Anticancer: A New Way of Life
by David Servan-Schreiber
New Edition. New York: Penguin Publishing, 2009. 320 pp.
Reviewed by Nancy A. Hardesty
This is a must-read book for all of us who have been touched by cancer—and for all of you who hope not to be touched by it. Each of us carries tiny cancer tumors in our bodies. Many things we do unwittingly encourage cancer growth. There are many things we can do to discourage that growth. This book tells us how.
My friend and co-author Letha Dawson Scanzoni (herself a cancer survivor) mentioned this book to me months ago. I was caught up in chemo; I ignored her. Then a couple of weeks ago she mentioned it again. I immediately downloaded the book to my Kindle. As they say, “When the student is ready, the teacher appears.”
Psychiatrist and neuroscientist David Servan-Schreiber speaks from experience. At age 30 he was researching the brain’s activities and learned he had a malignant brain tumor. Like me, after surgery and chemo, he went back to his usual busy life. Then he had a relapse. For him, another surgery and extended chemotherapy. Time to take stock. So he began to study the “terrain” of one’s life. Surgeons and oncologists focus solely and blindly on those growing cancer cells. They tend to ignore the rest of life. Servan-Schreiber began to take a look at everything else. And he found a lot of solid, scientific information that “cancer doctors” overlook or dismiss.
This book is heavily documented—one sentence is followed by 15 endnotes(!), each citing a different scientific study supporting the sentence’s assertion. Yet the book itself is very readable, laced with personal stories.
Most helpful to me initially was his outline of the cancer process, how cancer cells highjack our natural healing process in various ways. Cancer treatments often target one or two aspects of that process. But, as the good doctor learned, certain foods can also play roles in inhibiting the growth aspects of the process or enhancing the body’s own fight against the insurgent tumors.
So instead of my usual coffee, I had green tea with my breakfast today (he recommends two cups a day). For lunch, a hard-boiled egg becomes deviled egg salad that includes a quarter teaspoon of the spice turmeric with a shake of black pepper—another daily recommendation. It’s a sunny day in August as I write, so yesterday I went to a local orchard to buy fresh blueberries, peaches, and plums. Scientists have recently discovered that “summer stone fruits” (apricots, peaches, plums, dark red cherries) are also very good cancer fighters. And the list goes on.
The book also discusses farming practices that encourage the eruption of the dormant cancer cells in our bodies. And the environmental poisons that do the same. But that is only part of the “terrain” of our lives.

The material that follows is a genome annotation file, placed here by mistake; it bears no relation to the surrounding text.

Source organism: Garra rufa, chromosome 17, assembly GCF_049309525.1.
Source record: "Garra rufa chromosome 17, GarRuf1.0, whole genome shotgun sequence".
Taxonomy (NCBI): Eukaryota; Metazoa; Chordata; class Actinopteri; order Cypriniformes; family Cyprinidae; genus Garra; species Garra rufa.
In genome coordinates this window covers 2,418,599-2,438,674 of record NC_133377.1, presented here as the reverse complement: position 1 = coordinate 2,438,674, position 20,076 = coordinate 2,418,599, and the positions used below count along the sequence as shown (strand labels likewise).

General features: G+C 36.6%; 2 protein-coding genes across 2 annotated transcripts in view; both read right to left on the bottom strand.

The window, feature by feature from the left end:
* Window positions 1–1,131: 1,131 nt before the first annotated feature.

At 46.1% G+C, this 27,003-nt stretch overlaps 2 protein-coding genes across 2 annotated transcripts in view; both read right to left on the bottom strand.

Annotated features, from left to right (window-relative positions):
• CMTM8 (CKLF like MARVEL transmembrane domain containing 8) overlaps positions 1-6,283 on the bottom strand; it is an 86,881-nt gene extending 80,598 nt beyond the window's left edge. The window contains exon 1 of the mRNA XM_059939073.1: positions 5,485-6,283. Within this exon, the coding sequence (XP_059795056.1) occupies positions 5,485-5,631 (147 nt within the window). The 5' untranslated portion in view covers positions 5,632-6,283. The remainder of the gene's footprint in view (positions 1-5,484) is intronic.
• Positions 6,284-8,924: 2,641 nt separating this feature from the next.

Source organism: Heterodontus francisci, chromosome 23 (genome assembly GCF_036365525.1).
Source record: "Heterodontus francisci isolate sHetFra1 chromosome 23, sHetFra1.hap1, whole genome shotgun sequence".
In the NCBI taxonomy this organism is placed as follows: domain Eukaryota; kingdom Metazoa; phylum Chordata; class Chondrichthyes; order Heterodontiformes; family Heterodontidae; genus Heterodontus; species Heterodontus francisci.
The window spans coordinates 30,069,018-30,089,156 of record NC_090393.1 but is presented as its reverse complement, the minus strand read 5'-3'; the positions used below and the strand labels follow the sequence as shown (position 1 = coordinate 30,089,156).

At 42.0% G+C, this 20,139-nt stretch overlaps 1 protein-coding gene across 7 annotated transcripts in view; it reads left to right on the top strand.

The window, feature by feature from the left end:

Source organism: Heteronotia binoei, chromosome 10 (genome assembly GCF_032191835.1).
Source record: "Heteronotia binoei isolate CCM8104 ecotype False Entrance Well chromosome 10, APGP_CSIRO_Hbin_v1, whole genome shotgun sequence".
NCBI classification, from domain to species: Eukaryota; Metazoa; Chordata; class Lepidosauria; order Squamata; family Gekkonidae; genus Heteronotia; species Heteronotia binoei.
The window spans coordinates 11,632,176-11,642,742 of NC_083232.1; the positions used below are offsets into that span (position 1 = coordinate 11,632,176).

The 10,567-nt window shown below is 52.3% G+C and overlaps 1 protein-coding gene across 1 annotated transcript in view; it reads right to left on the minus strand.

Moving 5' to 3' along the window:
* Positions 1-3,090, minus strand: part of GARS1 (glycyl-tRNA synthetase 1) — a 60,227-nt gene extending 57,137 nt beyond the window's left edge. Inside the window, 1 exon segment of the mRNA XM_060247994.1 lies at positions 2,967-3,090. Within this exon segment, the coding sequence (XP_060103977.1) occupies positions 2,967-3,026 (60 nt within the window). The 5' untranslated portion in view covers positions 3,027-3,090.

I mentioned the book to Shayna, my nutritionist at the Cancer Wellness Center. She pulled her dog-eared copy from the shelf and said, “That’s where many of the recommendations I’ve given you come from!”
Servan-Schreiber is a practicing psychiatrist and so he talks about our psyche and our social networks. He reflects on the many stresses of life that may keep our bodies in a constant state of inflammation – the ideal situation for cancer to take advantage. I rejoiced in God’s timing in bringing my friend Evelyn back into my life, and gave thanks for my forty-year friendship with Letha, for all of my EEWC sisters and brothers who pray for me and send me encouraging messages.
Even though Servan-Schreiber is not a religious believer, he lifts up some of the spiritual practices, prayer and meditation, that I shared in my workshop at the June, 2010 EEWC-CFT Gathering, as ways of finding peace and serenity in our lives.
Toward the end of the book, the author takes up the issue of death. Reflecting on the common fear of suffering, he outlines again the natural dying process, which is rather peaceful and painless. Today most enlightened oncologists manage pain with medications that leave one comfortable and mentally alert. That gave me both helpful information and a sense of peace.
Throughout, Servan-Schreiber argues that the most debilitating emotion any sick person can experience is helplessness—a feeling that there is nothing I can do in the face of this illness. This book offers a myriad of information on good things that all of us can do to maintain the health we have and fight the diseases that befall us. And at the very end, he gives the best advice of all: basically take from the book what you can and what you choose; leave the rest. Listen to your body, do what it asks of you, live intentionally. And keep moving.
So multigrain crackers it is. Hummus and bean burritos. And blueberries, peaches, plums, and cherries galore! It all seems to be helping.
Reviewer Nancy A. Hardesty is professor of religion at Clemson University in Clemson, South Carolina. She coauthored All We’re Meant to Be: Biblical Feminism for Today with Letha Dawson Scanzoni and is the author of many other books as well. Nancy has been undergoing a series of chemotherapy treatments since a few of her dormant pancreatic cancer cells decided to assert themselves.
© 2010 Evangelical & Ecumenical Women’s Caucus – Vol. 34. No. 2 Summer (July–September) 2010